- Published on Tuesday, 08 November 2011 07:00
- Written by Justice Litle, Editor, Inside Investing Daily
- Hits: 12446
Thanks to MF Global, Bank of America and the like, trust is evaporating on Wall Street.
The stories out of MF Global, the futures brokerage gone bankrupt, are getting darker by the day.
Not only did MF Global saddle itself with 40-to-1 leverage (in the hope of copying Goldman Sachs). Not only did it "misplace" more than $600 million worth of customer funds. It also sent out millions of dollars in bad checks.
When a customer wants to withdraw cash, the normal way to get it is via wire transfer. This is standard practice for brokerage and clearing house operations. The customer submits the request, verifies it and typically has the money in 48 hours or less.
In its final days before bankruptcy, however, MF Global pulled a fast one.
As rumors swirled in late October, a flood of redemption requests came in. MF Global customers smelled trouble, and were acting to protect their capital. They wanted their money out, and asked for it.
"But instead of simply wiring that money back to their customers," Reuters reports, "it seems MF Global tried to buy some time for itself by sending that money back via snail mail in the form of an old-fashioned check."
The difference between a wire transfer and a check comes down to precious time. With a wire, the funds are instantly moved. A check, by contrast, has to make its way through the United States Postal Service -- which can take days -- and is only then deposited and cleared (which takes yet more time).
For some MF Global customers, those last few days made a terrible difference. Once the firm filed for bankruptcy on Oct. 31, the mailed checks started getting rejected. The cause of rejection: Insufficient Funds.
MF Global clients who withdrew funds in late October would likely have gotten their money, had payment been made by wire. Instead, the checks turned to rubber even as Uncle Sam delivered them.
Some futures traders have reportedly lost millions. Many hedging clients of MF Global, like Midwestern grain farmers and cattle ranchers, have also been left high and dry. That old saying, "the check is in the mail," turned out to be a destroyer of fortunes.
Why is this alarming, besides the huge reach of MF Global in the futures clearing business? Because Wall Street's complex network of trading transactions is built on trust. Markets can be rough, but the underling network is solid.
Or at least, that's the way it is supposed to be. Trust is the only way multimillion-dollar deals can be done on the strength of a phone call (or an electronic transaction). You have to know your counterparty is good for it.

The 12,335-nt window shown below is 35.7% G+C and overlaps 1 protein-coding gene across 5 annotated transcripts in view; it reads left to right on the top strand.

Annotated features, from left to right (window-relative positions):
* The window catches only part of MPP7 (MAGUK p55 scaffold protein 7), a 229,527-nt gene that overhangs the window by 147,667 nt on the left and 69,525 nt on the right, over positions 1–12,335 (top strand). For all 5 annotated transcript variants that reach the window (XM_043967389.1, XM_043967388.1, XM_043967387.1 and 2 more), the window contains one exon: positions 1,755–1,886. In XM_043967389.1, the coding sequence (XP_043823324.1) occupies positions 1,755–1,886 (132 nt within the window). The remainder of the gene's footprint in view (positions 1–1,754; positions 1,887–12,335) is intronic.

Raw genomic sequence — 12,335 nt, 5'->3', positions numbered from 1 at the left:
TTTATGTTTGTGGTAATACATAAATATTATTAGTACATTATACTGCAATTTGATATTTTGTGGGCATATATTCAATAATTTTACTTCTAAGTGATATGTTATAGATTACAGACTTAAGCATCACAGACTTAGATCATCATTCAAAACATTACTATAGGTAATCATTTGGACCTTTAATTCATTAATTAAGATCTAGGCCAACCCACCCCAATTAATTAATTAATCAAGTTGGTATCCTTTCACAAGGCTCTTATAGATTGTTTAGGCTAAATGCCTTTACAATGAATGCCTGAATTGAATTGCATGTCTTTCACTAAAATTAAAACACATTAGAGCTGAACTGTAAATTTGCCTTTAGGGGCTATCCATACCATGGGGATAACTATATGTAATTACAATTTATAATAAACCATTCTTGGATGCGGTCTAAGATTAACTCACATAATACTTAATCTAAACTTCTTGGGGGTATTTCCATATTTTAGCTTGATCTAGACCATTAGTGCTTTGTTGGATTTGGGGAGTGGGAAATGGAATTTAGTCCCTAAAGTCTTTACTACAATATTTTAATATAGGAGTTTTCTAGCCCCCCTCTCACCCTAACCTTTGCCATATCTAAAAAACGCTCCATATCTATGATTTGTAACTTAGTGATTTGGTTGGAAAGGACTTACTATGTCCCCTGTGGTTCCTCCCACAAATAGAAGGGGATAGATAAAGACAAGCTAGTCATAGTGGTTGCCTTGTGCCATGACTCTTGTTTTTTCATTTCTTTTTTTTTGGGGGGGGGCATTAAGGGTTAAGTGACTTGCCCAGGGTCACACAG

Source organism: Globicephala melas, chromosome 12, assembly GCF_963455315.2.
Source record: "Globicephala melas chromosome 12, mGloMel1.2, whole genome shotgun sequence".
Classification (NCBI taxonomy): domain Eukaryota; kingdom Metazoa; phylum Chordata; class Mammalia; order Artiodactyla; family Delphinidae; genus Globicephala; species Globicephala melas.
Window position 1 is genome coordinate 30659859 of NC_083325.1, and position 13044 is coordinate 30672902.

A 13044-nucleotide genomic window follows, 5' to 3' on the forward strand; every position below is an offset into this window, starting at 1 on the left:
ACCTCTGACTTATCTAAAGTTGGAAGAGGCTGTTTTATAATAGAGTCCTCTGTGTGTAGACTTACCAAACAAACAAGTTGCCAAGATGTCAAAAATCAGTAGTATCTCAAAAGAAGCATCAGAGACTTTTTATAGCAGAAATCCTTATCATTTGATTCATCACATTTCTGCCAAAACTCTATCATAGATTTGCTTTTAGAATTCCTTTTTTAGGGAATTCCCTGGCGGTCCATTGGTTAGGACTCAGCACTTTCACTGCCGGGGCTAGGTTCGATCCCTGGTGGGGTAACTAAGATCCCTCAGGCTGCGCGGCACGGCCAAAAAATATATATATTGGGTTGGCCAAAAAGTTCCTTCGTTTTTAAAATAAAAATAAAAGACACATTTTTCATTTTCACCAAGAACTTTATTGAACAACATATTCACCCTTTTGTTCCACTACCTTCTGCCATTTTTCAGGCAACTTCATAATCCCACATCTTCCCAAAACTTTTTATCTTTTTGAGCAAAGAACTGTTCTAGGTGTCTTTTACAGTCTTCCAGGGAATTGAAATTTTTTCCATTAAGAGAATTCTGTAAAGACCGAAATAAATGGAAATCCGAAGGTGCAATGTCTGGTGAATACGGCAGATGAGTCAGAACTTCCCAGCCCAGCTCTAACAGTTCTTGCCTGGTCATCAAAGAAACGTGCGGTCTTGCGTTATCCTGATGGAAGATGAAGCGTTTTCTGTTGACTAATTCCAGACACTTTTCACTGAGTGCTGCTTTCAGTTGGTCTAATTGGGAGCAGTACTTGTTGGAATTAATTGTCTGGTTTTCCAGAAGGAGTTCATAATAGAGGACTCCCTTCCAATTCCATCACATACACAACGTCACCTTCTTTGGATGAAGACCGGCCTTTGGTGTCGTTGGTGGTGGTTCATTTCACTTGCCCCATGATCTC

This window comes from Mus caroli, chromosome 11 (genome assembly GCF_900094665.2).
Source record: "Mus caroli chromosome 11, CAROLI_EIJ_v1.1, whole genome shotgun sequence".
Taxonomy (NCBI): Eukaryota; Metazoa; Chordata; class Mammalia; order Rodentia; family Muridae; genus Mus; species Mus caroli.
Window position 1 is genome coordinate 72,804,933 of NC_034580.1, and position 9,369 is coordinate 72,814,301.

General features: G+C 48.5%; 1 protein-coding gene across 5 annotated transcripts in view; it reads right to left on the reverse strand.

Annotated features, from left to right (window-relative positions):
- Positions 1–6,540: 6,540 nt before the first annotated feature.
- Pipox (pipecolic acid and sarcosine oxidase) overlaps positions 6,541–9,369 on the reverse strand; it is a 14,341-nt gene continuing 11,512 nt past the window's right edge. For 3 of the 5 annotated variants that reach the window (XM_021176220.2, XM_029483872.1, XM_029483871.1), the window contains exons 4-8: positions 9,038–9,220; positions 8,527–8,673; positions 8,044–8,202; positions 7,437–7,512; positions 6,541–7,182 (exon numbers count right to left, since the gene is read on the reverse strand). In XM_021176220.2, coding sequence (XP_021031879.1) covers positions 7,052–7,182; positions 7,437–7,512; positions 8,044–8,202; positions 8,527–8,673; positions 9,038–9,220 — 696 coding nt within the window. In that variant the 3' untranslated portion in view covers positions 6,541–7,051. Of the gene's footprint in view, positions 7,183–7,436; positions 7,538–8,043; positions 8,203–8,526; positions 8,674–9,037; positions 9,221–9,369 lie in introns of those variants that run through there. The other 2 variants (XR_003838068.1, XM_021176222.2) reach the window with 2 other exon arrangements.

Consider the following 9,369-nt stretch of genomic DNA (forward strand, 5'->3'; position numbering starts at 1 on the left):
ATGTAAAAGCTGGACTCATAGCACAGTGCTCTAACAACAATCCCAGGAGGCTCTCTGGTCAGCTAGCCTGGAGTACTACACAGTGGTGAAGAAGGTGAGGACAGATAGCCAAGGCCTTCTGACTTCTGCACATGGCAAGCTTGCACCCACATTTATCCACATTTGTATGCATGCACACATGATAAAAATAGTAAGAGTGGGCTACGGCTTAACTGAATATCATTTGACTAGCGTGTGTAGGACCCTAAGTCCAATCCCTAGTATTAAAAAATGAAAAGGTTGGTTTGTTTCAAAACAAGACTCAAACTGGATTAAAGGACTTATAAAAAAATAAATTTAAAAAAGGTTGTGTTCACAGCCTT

That is why banks and brokerages run on confidence. An investment house can handle messy, high volume financial transactions -- because the stability of the house is trusted. As soon as talk catches hold that a major player is insolvent, or even just cash strapped, the spiral begins. Confidence itself is the asset to protect no matter what.
The MF Global story is troubling because, now, another layer of trust has been evaporated. Horrified observers can see what happened to MF Global clients who did too little too late. Even though they acted prior to the bankruptcy -- days before even -- thanks to a slight delay, their money was gone.
So now traders and investors get to add "MF Global risk" onto the pile... the risk of having funds tied up in bankruptcy court when an institution suddenly fails.
As a result, rumors will spread faster. "Shoot first, ask questions later" will become even more of an established practice. This increases the odds of another 2008-style shock.
In other news, Nov. 5 was dubbed "Bank Transfer Day," as a result of unhappiness with the new Bank of America debit card fee.
B of A finally caved on the fee, but depositors are headed for the exits anyway. A reported 47,000 Texans have gone to credit unions as of Nov. 2. In North Carolina, the Charlotte Metro Federal Credit Union saw four times its normal weekend signup traffic. Credit union interest is ramping up nationwide.
The big banks are trying to play down the credit union movement. The switchers tend to have puny account sizes, the banks say, and were not that profitable to serve in the first place.
And yet, as with the "occupy" movement, there is a snowball building here. Both investors and depositors have their eyes open to the darker side of Wall Street... and are voting with their feet. As a result of this, we can expect more volatility and turbulence ahead.